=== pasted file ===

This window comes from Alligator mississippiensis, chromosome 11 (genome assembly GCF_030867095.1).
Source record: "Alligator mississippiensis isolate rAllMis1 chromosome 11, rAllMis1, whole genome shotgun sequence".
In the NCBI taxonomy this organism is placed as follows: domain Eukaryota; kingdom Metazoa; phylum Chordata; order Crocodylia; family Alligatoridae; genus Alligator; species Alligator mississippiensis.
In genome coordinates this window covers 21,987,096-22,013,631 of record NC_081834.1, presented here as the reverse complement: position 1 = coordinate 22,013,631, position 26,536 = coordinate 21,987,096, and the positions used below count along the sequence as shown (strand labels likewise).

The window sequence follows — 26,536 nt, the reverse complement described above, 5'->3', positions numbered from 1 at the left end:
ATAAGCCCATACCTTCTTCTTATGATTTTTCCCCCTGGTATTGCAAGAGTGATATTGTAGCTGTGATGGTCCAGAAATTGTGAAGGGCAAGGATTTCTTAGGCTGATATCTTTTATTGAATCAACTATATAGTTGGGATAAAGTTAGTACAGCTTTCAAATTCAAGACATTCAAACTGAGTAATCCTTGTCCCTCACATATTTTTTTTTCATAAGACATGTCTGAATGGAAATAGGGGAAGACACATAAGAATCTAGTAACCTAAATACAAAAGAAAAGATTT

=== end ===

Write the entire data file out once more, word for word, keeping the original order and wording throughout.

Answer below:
This window comes from Alligator mississippiensis, chromosome 11 (genome assembly GCF_030867095.1).
Source record: "Alligator mississippiensis isolate rAllMis1 chromosome 11, rAllMis1, whole genome shotgun sequence".
In the NCBI taxonomy this organism is placed as follows: domain Eukaryota; kingdom Metazoa; phylum Chordata; order Crocodylia; family Alligatoridae; genus Alligator; species Alligator mississippiensis.
In genome coordinates this window covers 21,987,096-22,013,631 of record NC_081834.1, presented here as the reverse complement: position 1 = coordinate 22,013,631, position 26,536 = coordinate 21,987,096, and the positions used below count along the sequence as shown (strand labels likewise).

The window sequence follows — 26,536 nt, the reverse complement described above, 5'->3', positions numbered from 1 at the left end:
ATAAGCCCATACCTTCTTCTTATGATTTTTCCCCCTGGTATTGCAAGAGTGATATTGTAGCTGTGATGGTCCAGAAATTGTGAAGGGCAAGGATTTCTTAGGCTGATATCTTTTATTGAATCAACTATATAGTTGGGATAAAGTTAGTACAGCTTTCAAATTCAAGACATTCAAACTGAGTAATCCTTGTCCCTCACATATTTTTTTTTCATAAGACATGTCTGAATGGAAATAGGGGAAGACACATAAGAATCTAGTAACCTAAATACAAAAGAAAAGATTT